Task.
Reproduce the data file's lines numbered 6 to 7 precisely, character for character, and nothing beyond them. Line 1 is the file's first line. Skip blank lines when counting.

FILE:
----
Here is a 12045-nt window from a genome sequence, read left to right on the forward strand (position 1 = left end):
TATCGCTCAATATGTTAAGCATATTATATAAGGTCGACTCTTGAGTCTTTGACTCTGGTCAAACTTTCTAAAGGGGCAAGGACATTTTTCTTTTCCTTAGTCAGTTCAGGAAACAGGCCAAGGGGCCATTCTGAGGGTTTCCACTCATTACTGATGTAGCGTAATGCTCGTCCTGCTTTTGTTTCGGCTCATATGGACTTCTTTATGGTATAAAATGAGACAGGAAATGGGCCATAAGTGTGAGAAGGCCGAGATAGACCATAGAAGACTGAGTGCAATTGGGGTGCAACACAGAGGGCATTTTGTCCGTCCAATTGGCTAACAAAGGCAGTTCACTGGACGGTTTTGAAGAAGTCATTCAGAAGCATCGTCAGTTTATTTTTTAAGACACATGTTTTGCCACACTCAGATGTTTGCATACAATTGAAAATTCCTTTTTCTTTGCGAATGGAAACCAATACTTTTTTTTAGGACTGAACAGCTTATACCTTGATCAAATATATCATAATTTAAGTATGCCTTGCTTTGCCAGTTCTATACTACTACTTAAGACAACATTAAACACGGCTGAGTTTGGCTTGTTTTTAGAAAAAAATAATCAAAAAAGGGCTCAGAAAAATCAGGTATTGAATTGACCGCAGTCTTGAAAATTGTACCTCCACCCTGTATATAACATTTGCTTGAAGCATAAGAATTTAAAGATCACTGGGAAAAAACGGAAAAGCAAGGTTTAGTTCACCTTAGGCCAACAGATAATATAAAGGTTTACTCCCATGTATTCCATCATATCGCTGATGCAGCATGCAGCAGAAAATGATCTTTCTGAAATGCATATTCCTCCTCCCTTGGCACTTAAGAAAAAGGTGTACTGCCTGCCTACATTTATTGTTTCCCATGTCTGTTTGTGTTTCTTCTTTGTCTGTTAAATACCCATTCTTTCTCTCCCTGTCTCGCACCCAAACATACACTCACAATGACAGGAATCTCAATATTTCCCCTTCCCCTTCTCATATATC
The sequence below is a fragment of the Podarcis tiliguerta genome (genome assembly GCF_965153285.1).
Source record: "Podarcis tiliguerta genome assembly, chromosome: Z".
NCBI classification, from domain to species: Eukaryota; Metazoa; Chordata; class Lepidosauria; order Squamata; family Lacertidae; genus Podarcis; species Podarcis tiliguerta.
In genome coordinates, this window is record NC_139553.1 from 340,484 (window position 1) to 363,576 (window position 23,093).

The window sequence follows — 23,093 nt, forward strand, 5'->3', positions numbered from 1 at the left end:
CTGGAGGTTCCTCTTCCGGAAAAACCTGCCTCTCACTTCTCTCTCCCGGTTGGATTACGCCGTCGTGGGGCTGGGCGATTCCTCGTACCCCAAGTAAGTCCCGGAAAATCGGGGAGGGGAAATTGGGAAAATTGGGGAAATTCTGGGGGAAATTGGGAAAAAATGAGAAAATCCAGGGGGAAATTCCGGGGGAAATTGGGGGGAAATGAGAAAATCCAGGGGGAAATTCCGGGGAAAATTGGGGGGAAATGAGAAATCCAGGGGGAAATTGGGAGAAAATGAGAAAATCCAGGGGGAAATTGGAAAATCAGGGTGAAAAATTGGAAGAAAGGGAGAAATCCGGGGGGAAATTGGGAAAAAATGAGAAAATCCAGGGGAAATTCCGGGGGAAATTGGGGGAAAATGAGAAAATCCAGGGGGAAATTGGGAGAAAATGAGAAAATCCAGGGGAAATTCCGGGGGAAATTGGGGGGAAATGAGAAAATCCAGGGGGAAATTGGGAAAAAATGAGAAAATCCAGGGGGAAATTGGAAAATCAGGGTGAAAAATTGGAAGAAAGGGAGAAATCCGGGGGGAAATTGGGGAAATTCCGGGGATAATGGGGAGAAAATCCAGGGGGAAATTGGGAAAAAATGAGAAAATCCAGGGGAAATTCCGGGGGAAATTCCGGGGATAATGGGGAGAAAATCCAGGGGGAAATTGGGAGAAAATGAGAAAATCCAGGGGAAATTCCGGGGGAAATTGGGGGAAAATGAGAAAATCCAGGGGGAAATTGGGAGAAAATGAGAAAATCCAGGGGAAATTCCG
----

In genome coordinates, this window is record NC_139553.1 from 340,484 (window position 1) to 363,576 (window position 23,093).

The window sequence follows — 23,093 nt, forward strand, 5'->3', positions numbered from 1 at the left end: